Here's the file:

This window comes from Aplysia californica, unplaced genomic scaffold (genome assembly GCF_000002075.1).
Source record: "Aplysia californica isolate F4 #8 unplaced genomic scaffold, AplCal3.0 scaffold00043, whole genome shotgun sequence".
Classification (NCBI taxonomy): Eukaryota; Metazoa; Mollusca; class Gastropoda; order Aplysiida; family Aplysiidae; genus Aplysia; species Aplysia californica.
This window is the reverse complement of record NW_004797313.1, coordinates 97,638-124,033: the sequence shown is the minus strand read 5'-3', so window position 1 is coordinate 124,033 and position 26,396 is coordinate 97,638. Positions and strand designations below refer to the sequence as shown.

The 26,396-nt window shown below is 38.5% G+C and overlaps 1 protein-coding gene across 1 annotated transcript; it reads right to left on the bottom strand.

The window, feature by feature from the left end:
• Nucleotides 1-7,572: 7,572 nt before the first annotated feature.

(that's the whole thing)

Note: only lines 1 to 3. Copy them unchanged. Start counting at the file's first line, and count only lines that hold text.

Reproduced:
This window comes from Aplysia californica, unplaced genomic scaffold (genome assembly GCF_000002075.1).
Source record: "Aplysia californica isolate F4 #8 unplaced genomic scaffold, AplCal3.0 scaffold00043, whole genome shotgun sequence".
Classification (NCBI taxonomy): Eukaryota; Metazoa; Mollusca; class Gastropoda; order Aplysiida; family Aplysiidae; genus Aplysia; species Aplysia californica.